So far no one has substantiated any cost savings. Another comment points out this is a fee based department that charges for services and should reduce staff if there is a reduction in need.

      Far from whining we come here to exchange ideas. That’s precisely what this place is for. I realize there are some who merely come here to troll around and cause trouble but a majority of us have honorable and reasonable reasons to join the discussion. Whining? Jeez.

      • Mohammed

        Steve,

        dean is ethically, morally and critical-thinking challenged.

        Of course nobody here criticizes attempts at true efficiencies and cost reductions.

        “One County government takes some action to save a few dollars…”

        No evidence of any cost savings.

        Changing to a 4×10 schedule that benefits the government workers, at the expense of the taxpayer public and the customers?

        Faux savings at best! All for the noble goal of reducing carbon footprints. Increased sustainability. Green is Good!

        Balderdash!!

      • giggle guy

        Not come here to whine? No, you come here to trash people, at least people who work in higher education. I’ve seen you do it more than once.

  • Joanne Rigutto

    Dean, no matter what government does, someone will be unhappy.

    I think that, as with most changes in scheduling, some people will benifit, others will be inconvenienced.

    I’m not sure which day they are going to cut out, and for those businesses and individuals, the day that is eliminated will be a severe inconvenience for them, and that’s not something to be poo-poo’d. It is an inconvenience and will cost people money, time, etc.. But as I said, it will be a boon to other people and will save them time because the offices will be open longer hours on those 4 days that they are open.

    I have a good friend who works for DVM at one of the express offices. Her office is open from Tuesday through Saturday, but they are closed Sunday and Monday. No one expects them to be open on Sunday, but I have heard people complain that they are not open on Monday. They don’t understand that the office is staffed by a fixed crew, and if the office was open 6 days a week then a lot of overtime would have to be paid. These people also don’t want to go to a regular office that is open on Monday and would complain if the express office was open on Monday and overtime was being paid, or would complain if the express office was closed on Saturday so that it could be open on Monday.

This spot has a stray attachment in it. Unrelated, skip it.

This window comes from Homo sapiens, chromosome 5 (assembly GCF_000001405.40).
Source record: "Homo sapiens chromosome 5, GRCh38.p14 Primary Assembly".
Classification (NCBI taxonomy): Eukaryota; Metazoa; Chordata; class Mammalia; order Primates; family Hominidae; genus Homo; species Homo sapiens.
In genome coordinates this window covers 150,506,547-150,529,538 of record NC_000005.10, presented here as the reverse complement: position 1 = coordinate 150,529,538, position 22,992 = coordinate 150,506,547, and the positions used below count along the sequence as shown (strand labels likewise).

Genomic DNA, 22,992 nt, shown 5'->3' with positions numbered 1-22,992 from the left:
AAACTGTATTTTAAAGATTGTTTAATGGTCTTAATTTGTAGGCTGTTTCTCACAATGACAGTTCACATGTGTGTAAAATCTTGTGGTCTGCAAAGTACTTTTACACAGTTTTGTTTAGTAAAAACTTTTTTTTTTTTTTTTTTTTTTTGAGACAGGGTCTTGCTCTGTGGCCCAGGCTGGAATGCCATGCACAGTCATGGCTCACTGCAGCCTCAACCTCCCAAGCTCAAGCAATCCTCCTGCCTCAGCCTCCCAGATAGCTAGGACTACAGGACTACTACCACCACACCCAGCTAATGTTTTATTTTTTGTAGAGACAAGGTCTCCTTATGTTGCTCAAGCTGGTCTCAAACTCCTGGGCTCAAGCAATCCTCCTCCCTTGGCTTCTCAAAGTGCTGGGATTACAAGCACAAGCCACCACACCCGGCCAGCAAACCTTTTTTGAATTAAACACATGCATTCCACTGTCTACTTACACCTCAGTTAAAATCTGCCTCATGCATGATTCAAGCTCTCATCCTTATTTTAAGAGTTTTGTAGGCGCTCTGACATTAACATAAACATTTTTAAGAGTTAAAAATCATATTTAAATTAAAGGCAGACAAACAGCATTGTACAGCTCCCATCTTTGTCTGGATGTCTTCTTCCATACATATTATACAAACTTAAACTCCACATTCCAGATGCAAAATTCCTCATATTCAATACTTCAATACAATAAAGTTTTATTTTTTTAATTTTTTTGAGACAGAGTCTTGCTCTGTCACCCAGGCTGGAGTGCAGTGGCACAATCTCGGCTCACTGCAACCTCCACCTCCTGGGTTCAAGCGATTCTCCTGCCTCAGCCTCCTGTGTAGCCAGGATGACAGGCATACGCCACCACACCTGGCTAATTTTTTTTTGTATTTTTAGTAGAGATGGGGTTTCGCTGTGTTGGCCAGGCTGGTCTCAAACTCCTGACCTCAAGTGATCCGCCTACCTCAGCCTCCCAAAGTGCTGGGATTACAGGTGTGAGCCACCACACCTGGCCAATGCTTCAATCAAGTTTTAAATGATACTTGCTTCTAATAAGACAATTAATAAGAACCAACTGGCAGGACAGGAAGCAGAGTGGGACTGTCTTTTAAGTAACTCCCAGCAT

What I’d really be interested in finding out, is if the public was being served better by the county offices being open 4/10 instead of 5/8. That’s where the rubber really hits the road. After all, county services are here for the public to use, and cost (opperating expenses) has to be weighed against benifits (public access to county services/offices).

  • Jerry

    They are not saving any money. Go to the buildings on Friday – heat is up, lights are on.

  • AperneHouro

    На Ваш блог подруга ссылку в аську кинула. Оказалось ,что не зря 🙂 Понравилось. Тепрь постоянно читать буду 😉

  • John Fairplay

    Here is the kind of thing that would actually be interesting, and useful to know: Can Clackamas County provide data showing what days/times the County Recorder’s office (as mentioned above) is most busy? For instance, the article says many people want to come to the Recorder’s office to close real estate transactions on Fridays. Is this true? What do County records show regarding the percent of business done by the Recorder’s office on Fridays vs. other weekdays?